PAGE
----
“I’m extremely concerned about the current state of the relationship between The Joint Commission and the VA. Like I said at the beginning of this hearing, The Joint Commission consistently gave the Clarksburg VAMC a passing score for accreditation. Before and after the horrific murders occurred at the facility. The Joint Commission was even on site at the Clarksburg VAMC for review, which Clarksburg passed. They passed it, that was less than eight weeks before the murders began. That year, the VA paid the Joint Commission almost $6 million for their services. And that really doesn’t sit right with me – knowing the amount of money that we’ve invested there and the return we got – as a Senator or as a West Virginian. It all comes back to accountability. How did The Joint Commission miss this blatant oversight during their May 2017 on site survey?”

Senate Veterans Affairs Committee Clarksburg VAMC Hearing

Homicides in Clarksburg, West Virginia:

A May 2021 OIG report detailed the case of nursing assistant Rita Mays, who deliberately administered insulin to at least nine patients throughout 2017 and 2018 at the Louis A. Johnson VAMC in Clarksburg, West Virginia. Seven of the patients died.

As part of this report, OIG made fourteen recommendations to prevent further adverse quality of care incidents, including recommendations for the VAMC to ensure that all staff are trained on reporting patient safety events, as well as recommendations for the VA Under Secretary for Health (USH) to determine the feasibility of a rescue medication flagging system and to reevaluate how VHA collects and analyzes mortality data from VAMCs.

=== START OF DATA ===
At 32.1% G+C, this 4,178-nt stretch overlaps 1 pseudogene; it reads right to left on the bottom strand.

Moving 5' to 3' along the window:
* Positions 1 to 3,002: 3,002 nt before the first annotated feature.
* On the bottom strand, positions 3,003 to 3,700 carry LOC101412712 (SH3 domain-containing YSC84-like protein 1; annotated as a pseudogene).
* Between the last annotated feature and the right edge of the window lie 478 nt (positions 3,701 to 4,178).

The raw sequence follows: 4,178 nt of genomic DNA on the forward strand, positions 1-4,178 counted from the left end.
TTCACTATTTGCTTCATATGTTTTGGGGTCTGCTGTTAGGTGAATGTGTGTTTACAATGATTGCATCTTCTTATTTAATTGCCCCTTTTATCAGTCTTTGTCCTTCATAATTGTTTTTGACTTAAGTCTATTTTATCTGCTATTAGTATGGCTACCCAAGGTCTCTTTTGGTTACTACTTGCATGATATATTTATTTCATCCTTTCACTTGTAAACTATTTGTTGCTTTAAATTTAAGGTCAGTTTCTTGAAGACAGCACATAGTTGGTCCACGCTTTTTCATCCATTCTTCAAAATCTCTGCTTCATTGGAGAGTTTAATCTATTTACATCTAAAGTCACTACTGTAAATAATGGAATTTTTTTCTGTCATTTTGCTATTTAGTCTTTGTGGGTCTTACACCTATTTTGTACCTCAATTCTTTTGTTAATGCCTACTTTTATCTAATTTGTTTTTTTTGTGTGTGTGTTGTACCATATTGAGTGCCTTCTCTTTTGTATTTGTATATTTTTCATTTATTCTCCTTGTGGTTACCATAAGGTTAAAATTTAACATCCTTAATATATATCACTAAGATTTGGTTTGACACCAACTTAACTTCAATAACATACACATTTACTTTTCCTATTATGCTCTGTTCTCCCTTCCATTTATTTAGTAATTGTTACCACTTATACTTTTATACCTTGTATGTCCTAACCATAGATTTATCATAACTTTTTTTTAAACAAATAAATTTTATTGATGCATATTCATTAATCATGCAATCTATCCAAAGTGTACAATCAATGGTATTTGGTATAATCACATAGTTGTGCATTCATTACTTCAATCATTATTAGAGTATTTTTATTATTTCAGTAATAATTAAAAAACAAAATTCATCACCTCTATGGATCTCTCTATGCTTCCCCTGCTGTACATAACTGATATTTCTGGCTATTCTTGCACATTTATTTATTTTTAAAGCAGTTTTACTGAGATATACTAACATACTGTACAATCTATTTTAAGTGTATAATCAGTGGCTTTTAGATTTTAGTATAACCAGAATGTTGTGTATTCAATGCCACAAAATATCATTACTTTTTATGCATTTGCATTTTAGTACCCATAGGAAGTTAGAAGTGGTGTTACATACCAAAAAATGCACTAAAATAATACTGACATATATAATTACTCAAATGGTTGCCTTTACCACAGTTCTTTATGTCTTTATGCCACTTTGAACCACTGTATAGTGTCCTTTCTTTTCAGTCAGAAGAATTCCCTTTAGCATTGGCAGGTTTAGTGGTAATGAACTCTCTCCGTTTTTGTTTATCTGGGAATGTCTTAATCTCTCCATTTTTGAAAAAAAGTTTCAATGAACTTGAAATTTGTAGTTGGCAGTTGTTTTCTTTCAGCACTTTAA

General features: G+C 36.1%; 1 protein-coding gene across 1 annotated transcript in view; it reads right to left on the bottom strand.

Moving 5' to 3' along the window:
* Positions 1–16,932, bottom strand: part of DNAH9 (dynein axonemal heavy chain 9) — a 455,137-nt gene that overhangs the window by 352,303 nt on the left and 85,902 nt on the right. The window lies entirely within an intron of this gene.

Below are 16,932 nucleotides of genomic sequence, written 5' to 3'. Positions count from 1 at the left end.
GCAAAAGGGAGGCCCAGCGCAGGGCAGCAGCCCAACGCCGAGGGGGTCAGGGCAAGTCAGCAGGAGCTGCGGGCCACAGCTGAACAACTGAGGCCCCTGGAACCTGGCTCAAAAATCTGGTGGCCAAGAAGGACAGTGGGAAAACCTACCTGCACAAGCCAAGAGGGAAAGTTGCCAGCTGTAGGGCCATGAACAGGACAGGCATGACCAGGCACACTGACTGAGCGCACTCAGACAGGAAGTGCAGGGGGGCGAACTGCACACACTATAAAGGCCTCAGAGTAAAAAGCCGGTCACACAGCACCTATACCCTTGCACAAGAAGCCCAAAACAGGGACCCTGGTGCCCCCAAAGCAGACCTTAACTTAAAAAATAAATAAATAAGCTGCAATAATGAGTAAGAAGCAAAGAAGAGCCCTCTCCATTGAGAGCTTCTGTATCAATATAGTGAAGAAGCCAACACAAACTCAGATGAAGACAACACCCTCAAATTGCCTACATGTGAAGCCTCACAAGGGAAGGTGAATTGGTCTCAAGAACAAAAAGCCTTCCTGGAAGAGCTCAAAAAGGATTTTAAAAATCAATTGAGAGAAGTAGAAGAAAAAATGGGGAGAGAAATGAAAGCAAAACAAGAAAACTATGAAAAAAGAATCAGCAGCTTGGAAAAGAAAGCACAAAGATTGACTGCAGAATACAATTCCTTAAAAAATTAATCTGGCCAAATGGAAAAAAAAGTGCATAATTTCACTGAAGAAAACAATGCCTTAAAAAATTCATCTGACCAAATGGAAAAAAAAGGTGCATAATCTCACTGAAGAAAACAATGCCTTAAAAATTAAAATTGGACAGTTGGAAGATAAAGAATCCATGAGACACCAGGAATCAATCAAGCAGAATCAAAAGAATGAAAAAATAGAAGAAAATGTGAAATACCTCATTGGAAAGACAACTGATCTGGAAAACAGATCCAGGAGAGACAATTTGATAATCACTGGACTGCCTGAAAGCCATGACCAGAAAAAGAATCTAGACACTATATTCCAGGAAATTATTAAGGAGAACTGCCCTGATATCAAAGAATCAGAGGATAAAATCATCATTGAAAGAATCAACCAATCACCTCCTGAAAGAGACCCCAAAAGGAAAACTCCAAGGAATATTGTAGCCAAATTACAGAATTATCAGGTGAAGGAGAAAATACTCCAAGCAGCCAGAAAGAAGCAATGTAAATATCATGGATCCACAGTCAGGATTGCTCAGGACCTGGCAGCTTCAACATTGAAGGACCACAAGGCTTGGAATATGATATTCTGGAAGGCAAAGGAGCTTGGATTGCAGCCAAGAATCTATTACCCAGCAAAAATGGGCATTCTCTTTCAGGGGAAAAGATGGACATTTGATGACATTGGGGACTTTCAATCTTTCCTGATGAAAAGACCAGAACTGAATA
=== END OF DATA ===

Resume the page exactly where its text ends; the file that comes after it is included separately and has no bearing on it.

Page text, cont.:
The following information on Wednesday’s hearing is from a release from the office of Senator Joe Manchin:

VA OIG Report:

The OIG indicates that the overarching issue was a lack of accountability within the Clarksburg VAMC’s clinical healthcare team and administrative leadership. The most glaring problem in the case of the VA employee was the lack of adjudication of her background check, which would have flagged the legal charges against her for mistreatment of an inmate while she was employed at the North Central Regional Jail. This background check adjudication was required to be completed by the facility adjudicator, but never took place over her four years of employment.

Additionally, within the Clarksburg VAMC’s leadership, there was consistent negligence at each supervisory level overseeing the employee all the way to the former Director, Dr. Glenn Snider. Specific faults include: